Some are lovable, like the Emerald City of Oz, where you can get cleaned up after a rough road trip:
Then there are the cities which are better off as dreams – because in real life they would be nightmares. In particular, I think of the garden cities of Le Corbusier:
And then those dreamt cities which, tragically, got built:
Brasilia, the dream of Oscar Niemeyer
Albany, New York, Nelson Rockefeller
The Bronx, Robert Moses
There are people who map imaginary cities such as these of Gramen, the capital of the equally imaginary Scania.
In the San Francisco Public Library’s online card catalogue, there are 17,455 listings that begin “City of…” including:
City of Vice, of Ice, of Rocks, of Dust, and Ash.
City of Dreams, of Dreadful Nights, of Dragons, of Angels, of Fallen Angels.
Of Scoundrels, Rogues and Schnorrers, of Bad Men, of Lost Girls, and Lost Souls.
Of Promise, of Secrets, of Whispers, of Wind, of Glass and a City of Fire.
There’s a City of God and one of the Dead. All the way to the Lost City of Z.
Better yet, the cities in Italo Calvino’s Invisible Cities from 1972 in which Marco Polo tells Kublai Khan of his visits to these cities (among others):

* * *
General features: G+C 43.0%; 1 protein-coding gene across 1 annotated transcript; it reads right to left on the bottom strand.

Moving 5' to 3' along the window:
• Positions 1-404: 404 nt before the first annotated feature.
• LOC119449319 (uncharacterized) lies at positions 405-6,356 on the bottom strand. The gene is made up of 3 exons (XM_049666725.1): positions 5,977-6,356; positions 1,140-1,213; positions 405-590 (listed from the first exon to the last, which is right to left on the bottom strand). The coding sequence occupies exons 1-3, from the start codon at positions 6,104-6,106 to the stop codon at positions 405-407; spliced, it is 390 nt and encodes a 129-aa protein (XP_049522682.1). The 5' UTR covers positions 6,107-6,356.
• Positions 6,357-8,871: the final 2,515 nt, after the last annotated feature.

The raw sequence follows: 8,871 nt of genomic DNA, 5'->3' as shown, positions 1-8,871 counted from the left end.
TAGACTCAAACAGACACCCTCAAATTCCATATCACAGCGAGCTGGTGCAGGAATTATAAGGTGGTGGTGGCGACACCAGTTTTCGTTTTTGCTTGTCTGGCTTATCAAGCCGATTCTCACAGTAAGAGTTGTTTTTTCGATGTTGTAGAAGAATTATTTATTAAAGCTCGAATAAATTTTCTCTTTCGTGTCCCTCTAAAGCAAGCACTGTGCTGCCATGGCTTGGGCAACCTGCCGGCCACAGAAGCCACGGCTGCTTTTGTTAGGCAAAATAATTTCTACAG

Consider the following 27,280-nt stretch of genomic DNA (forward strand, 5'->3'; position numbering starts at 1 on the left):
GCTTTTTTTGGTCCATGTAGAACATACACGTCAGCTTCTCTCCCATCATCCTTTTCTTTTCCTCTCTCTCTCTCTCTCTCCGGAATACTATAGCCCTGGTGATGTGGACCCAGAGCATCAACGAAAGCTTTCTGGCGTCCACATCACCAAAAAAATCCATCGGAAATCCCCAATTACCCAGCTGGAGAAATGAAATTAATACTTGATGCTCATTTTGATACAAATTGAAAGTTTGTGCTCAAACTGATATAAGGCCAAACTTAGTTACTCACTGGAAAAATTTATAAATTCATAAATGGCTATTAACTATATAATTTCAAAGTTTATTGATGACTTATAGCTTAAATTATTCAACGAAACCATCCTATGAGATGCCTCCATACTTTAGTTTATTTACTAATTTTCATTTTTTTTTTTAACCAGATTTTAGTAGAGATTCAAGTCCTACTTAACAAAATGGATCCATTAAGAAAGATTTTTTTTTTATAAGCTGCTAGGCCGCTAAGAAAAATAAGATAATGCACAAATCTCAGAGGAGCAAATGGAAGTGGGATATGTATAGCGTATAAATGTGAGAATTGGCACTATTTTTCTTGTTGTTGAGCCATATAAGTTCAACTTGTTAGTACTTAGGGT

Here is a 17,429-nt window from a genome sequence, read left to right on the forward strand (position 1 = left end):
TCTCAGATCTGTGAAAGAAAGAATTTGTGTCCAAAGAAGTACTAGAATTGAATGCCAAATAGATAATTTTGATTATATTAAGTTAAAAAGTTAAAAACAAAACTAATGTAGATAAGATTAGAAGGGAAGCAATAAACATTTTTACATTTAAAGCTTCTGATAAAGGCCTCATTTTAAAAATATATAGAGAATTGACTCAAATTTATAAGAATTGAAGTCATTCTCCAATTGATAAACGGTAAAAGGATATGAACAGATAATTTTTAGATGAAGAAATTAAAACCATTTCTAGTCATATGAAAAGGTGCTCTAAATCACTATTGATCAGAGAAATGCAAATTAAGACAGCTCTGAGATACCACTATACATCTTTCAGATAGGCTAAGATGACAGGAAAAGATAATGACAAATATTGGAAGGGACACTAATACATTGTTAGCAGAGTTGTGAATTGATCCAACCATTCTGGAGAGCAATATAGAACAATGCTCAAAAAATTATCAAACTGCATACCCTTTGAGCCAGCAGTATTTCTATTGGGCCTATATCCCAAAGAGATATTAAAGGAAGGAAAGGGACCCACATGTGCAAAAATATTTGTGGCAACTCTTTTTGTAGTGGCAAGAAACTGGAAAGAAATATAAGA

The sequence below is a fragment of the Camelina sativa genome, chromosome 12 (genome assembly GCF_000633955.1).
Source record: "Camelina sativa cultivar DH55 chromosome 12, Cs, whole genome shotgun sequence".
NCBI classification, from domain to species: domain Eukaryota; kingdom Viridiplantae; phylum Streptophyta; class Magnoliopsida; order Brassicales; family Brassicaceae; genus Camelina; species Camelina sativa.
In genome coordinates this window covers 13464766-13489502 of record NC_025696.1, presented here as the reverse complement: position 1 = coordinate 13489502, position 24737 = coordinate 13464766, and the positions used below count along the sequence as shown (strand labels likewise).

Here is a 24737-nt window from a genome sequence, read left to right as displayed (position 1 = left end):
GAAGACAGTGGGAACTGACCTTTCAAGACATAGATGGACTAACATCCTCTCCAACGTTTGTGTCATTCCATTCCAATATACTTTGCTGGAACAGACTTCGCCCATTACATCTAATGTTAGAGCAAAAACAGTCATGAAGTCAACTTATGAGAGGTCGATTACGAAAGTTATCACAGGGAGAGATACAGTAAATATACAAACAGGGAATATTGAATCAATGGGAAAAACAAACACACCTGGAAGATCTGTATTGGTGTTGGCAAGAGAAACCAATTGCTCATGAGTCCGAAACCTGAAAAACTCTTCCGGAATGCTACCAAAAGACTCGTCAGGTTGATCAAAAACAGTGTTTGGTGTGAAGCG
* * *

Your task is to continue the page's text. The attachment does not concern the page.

|Despina||Different cities if approached by land or sea|
|Phyllis||Only the part you see at any one time exists|
|Moriana||Behind what you see is “rusting sheetmetal, sackcloth, planks bristling with spikes…”|
|Octavia||Built on a net over a chasm like a spiderweb|
|Eusapia||The dead are placed in an identical city, beneath the living one|
And then with the mythical city of Zobeide, Calvino comes closest to home. “They tell this tale of its foundation; men of various nations had an identical dream… and they decided to build a city like the one in the dream. The city’s streets were streets where they went to work every day, with no link any more to the dream.
Which, for that matter, had long been forgotten.”